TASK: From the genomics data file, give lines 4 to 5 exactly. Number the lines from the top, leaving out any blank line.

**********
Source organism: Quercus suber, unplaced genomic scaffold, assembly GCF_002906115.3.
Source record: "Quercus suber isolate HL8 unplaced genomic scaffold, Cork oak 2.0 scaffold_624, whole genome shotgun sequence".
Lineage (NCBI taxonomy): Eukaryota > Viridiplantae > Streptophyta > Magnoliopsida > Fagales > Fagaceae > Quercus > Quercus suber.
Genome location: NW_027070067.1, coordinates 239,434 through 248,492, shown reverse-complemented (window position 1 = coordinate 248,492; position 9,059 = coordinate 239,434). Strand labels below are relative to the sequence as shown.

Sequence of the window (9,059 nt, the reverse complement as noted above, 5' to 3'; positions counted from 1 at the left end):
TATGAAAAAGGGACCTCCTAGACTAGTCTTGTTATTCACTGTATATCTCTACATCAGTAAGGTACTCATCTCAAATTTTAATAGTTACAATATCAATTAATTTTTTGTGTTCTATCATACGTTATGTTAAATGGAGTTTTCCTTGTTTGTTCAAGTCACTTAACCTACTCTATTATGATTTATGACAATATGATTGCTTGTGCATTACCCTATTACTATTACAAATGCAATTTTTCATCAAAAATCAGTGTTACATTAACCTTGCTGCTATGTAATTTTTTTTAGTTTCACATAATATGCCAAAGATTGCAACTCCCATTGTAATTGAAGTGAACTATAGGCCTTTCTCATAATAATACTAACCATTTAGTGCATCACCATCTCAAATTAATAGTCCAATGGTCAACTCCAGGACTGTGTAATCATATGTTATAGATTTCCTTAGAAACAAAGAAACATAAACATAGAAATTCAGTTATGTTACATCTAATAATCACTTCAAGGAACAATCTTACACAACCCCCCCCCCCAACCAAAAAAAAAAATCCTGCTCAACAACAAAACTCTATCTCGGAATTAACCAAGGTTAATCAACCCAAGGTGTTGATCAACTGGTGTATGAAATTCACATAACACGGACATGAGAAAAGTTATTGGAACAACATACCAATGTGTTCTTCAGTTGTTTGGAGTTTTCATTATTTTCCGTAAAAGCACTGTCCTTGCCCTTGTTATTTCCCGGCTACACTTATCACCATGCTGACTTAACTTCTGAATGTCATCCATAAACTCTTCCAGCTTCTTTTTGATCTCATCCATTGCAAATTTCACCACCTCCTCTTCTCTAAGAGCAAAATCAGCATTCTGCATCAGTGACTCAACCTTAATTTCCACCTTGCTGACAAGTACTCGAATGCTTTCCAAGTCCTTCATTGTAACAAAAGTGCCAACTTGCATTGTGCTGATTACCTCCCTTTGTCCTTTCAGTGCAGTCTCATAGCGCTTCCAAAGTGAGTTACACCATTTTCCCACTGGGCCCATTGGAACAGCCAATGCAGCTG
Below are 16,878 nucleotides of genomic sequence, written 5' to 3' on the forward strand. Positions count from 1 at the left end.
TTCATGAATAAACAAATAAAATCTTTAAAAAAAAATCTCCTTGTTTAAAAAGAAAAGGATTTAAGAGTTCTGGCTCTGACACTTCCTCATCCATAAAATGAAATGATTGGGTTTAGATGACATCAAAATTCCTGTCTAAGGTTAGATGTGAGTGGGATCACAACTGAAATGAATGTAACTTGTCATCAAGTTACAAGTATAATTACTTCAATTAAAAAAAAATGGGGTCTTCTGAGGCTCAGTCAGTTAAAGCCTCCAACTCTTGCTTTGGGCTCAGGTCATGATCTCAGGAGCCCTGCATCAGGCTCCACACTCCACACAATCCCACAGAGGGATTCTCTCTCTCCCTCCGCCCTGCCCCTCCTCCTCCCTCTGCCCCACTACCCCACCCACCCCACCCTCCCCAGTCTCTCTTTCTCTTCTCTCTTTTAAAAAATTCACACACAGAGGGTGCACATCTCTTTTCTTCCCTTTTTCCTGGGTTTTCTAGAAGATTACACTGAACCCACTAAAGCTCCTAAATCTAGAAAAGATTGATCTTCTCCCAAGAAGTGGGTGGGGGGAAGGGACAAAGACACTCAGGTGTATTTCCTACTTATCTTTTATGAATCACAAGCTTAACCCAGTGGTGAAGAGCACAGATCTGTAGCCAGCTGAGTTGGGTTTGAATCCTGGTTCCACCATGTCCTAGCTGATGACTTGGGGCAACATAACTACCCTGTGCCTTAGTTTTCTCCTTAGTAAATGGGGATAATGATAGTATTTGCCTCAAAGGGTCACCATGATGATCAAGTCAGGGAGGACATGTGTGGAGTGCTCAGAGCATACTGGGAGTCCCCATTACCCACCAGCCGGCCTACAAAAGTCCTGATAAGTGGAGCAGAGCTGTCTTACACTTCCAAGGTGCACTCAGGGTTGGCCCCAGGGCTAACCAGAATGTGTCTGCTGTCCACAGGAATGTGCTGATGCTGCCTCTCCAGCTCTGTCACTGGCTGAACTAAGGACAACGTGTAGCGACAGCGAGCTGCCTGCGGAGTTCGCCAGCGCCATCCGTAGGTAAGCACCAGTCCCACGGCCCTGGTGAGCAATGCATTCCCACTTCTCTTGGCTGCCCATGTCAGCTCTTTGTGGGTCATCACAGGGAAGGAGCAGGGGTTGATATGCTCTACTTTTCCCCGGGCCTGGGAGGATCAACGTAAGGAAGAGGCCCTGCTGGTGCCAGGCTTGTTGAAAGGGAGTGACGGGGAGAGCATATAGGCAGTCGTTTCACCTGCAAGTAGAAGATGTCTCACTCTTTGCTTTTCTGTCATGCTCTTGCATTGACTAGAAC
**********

Genome location: NW_027070067.1, coordinates 239,434 through 248,492, shown reverse-complemented (window position 1 = coordinate 248,492; position 9,059 = coordinate 239,434). Strand labels below are relative to the sequence as shown.

Sequence of the window (9,059 nt, the reverse complement as noted above, 5' to 3'; positions counted from 1 at the left end):